Wednesday, November 30, 2005

Interview with Ron Jarzombek by Anthony Castilla

Thanks to Anthony Castilla and Ron Jarzombek for this awesome interview:

Ron, what made you pick up the guitar?

My first instrument was piano. At the time I was in the 2nd grade. A few years later I switched to guitar because a lot of my friends from school suggested that guitar was cooler than piano, so I picked up a guitar that my dad had laying around, and stuck with it.

Who influenced you as a young guitar player, was it certain bands or certain players?

The first bands that influenced me were KISS, then later Rush. After that came a lot of the British bands, Judas Priest, Black Sabbath, UFO. That was when the whole NWOBHM was happening. As far as influential guitarist, Alex Lifeson (Rush), Glenn Tipton (Judas Priest), Michael Schenker (UFO), Uli Roth (Scorpions). I also listened to jazz/fusion players like Al Dimeola and Larry Carlton, but mostly stuck with the rock guys. Then around the time of the neoclassical trip in the 80's came along Yngwie Malmsteen, Steve Vai, and Paul Gilbert.

How many years have you been playing, and was the guitar your first choice?

My first guitar was a Les Paul Ventura copy. I later moved onto a Strat copy, and have stuck with that shape ever since. I've been playing for well over 20 years. I did have a few years off when I had all of the hand problems, which included 4 surgeries. That went on for nearly 3 years. Guitar is my first choice of instrument, but I do lots of writing on computer with just a mouse, 5 lines and a bunch of dots.

Did your brother Bobby have an impact in your style and practice habits?

We've both been heavily into practicing with a metronome. By now, we both pretty much have a clock built into our heads. I don't know how much either of us impacted the other, but we listened to the same bands when we were growing up, so had the same band influences. Of course, I got into different genres and styles (such as filmscores and cartoon music) because most drummers don't deal with scales, chords, and all of the melodic/harmonic aspects of playing and writing. It was very cool though that after more than a decade of playing, we did finally appear together on 2 CD recordings. Both Spastic Ink CDs 'Ink Complete' and 'Ink Compatible'.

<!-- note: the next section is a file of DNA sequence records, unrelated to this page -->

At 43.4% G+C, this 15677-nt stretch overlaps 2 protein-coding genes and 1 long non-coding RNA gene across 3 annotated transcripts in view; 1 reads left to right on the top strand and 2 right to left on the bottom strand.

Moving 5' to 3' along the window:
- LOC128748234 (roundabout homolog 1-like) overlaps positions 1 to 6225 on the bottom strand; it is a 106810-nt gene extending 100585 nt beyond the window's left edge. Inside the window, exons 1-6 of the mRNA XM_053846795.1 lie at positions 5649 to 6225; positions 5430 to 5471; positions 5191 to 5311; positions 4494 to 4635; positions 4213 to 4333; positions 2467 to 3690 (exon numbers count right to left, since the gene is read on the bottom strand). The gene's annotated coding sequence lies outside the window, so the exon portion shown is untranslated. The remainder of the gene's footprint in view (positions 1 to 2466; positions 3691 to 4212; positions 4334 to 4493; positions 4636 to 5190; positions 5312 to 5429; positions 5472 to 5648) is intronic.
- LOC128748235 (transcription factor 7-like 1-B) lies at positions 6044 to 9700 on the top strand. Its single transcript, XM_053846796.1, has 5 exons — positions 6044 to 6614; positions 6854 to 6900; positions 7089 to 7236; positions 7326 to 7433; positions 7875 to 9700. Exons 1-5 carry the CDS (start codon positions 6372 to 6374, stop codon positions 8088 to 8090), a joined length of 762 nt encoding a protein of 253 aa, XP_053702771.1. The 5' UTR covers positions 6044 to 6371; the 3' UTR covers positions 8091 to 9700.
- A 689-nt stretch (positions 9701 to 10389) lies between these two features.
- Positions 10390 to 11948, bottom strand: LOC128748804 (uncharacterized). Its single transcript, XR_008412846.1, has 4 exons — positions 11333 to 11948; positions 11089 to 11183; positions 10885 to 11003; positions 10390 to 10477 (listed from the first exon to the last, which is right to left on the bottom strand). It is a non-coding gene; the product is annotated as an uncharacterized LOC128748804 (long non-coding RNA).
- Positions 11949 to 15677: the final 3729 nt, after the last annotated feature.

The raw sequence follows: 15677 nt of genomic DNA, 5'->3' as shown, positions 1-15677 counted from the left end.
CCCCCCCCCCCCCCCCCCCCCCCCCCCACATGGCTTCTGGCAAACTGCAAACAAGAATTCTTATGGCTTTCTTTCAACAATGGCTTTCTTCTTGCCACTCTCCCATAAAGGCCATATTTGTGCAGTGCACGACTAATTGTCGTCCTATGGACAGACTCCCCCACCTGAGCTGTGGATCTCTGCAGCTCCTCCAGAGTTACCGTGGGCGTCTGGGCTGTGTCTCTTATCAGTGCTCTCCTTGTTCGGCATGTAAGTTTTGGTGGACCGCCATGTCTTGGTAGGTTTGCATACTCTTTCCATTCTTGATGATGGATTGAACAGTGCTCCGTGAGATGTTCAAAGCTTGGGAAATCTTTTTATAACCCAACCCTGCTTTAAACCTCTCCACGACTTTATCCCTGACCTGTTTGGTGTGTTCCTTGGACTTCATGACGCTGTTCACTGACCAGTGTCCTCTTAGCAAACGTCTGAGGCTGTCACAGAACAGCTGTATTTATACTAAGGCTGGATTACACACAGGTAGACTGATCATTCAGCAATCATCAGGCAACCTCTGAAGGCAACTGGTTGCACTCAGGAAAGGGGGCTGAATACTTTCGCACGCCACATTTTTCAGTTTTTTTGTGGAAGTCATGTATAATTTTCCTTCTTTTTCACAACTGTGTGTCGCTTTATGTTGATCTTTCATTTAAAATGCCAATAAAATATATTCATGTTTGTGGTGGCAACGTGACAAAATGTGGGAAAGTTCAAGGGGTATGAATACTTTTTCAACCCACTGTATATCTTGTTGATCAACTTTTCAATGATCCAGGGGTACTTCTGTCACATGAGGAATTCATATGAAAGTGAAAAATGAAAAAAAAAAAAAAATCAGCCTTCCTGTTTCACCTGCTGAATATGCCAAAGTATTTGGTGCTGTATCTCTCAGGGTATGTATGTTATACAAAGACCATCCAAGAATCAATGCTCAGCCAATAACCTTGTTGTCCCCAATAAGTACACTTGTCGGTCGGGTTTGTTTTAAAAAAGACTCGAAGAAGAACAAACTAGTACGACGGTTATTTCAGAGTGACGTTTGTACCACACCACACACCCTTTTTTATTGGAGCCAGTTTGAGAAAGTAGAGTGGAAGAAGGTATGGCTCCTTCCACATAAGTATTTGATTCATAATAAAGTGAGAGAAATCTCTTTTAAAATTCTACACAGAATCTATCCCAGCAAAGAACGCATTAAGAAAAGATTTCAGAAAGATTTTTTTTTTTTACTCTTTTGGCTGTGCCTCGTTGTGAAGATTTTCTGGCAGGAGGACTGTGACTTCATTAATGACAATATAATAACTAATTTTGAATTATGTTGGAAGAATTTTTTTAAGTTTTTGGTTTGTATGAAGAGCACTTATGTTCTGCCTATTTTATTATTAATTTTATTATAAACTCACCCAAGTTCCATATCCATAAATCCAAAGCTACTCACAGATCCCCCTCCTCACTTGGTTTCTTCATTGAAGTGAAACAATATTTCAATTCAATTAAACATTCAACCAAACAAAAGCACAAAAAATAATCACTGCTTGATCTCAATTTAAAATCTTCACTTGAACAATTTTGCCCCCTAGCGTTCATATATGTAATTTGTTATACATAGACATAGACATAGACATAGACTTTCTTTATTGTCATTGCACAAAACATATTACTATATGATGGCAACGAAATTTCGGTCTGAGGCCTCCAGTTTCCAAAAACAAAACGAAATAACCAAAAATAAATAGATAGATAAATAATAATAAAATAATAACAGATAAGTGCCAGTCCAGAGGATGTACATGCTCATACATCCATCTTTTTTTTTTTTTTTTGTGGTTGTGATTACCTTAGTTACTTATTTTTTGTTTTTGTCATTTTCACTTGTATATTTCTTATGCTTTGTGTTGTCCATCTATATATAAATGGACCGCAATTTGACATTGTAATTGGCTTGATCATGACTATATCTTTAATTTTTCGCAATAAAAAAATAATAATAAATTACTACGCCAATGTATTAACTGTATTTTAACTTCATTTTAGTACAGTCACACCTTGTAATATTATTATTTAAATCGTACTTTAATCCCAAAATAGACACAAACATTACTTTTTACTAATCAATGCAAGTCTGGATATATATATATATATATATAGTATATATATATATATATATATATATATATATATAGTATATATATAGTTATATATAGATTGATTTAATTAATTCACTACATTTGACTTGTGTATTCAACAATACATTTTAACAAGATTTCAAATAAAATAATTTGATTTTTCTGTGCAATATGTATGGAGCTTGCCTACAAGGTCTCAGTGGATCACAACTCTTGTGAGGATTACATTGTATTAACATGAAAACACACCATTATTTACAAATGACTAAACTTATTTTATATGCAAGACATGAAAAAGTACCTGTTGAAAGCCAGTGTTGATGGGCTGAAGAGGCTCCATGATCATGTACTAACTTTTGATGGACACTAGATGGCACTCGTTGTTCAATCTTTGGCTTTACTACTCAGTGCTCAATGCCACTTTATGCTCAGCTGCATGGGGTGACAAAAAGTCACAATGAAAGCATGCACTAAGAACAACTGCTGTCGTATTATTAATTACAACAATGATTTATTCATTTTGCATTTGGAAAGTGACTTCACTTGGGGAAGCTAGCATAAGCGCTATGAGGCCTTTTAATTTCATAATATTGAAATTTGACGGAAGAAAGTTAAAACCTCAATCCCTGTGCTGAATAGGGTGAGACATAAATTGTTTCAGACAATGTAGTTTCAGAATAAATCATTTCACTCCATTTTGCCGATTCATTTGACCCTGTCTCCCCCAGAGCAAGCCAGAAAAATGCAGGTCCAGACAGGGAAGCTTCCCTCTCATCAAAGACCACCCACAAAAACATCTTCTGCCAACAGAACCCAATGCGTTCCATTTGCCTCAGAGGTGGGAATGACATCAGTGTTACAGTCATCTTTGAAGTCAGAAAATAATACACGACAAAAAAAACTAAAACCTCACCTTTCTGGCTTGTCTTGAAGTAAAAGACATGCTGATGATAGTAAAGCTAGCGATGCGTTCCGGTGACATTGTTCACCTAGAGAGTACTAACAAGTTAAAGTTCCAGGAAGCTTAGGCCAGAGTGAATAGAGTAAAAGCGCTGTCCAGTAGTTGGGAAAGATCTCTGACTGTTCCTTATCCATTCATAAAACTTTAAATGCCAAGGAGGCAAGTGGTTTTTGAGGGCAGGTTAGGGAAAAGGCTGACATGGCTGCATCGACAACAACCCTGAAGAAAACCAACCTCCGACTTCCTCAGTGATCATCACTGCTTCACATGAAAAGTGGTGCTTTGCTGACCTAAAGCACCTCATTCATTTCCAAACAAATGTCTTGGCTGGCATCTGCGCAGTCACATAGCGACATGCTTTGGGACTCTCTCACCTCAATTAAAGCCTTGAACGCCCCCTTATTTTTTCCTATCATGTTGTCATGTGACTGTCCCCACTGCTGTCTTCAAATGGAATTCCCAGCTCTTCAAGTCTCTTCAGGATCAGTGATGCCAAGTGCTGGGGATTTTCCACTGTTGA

Ron you have been in many bands and projects in the last 20 years. If you had to do it all over again what would you change?

I never thought about that, actually. One thing that I totally regret is that I didn't make much of a effort to audition for the Trans-Siberian Orchestra years ago, when I had the opportunity and the contact. I also regret not sending anything to Dave Mustaine for the new Megadeth. In both cases, I thought I didn't have a chance in hell of getting the gig, but found out later that I really missed out on the opportunity. As a matter of fact, the new guitarist in Megadeth is a huge fan of WatchTower, with whom I recorded the CD 'Control And Resistance', back in '90.

When did you realize, hey!! I can do this music thing for a living?

When you realize that you don't want to waste years and years of hard work, time, thought, and energy on something that you're pretty damn good at. And yes, I'm supporting myself pretty well by teaching, playing out around town, and with Spastic Ink and solo CD sales. Although I sure wouldn't mind a call from Mudvayne right about now.

When I took a lesson from you about 17 years ago I heard use the term Ducks for Money. Is that term still around? You said ok Anthony that’s X amount of Ducks for the lesson.

LOL! I forgot about that! But no, I haven't said that since the old days. 'Ducks" was just a combinations of "dollars" and "bucks".

Where are you teaching at these days?

I'm at H & H Music at the Forum, A440 Studios off of Evers, and believe it or not, still at Southside Music on Saturdays. In '06, I'll probably be at 2 different/other locations. I'm checking into a few things right now.

You still make your own guitars, right?

Definitely. I just built another doubleneck several months ago.

What made you start building your own guitars?

Probably the fact that I could make my own exactly as I wanted them, and didn't really like the guitars that were straight off the shelf back then. I had a Fender endorsement back in the WatchTower days, but lost it because when that factory asked me what I wanted to modify on their stock guitar, I gave them a list so long that it would be better if I just stuck with my own, rather than modifying their instrument. So I sent it back, and whipped out my jigsaw.

What other guitars would you play if your gear were not available? Ibanez , Jackson, Memphis? Arbor?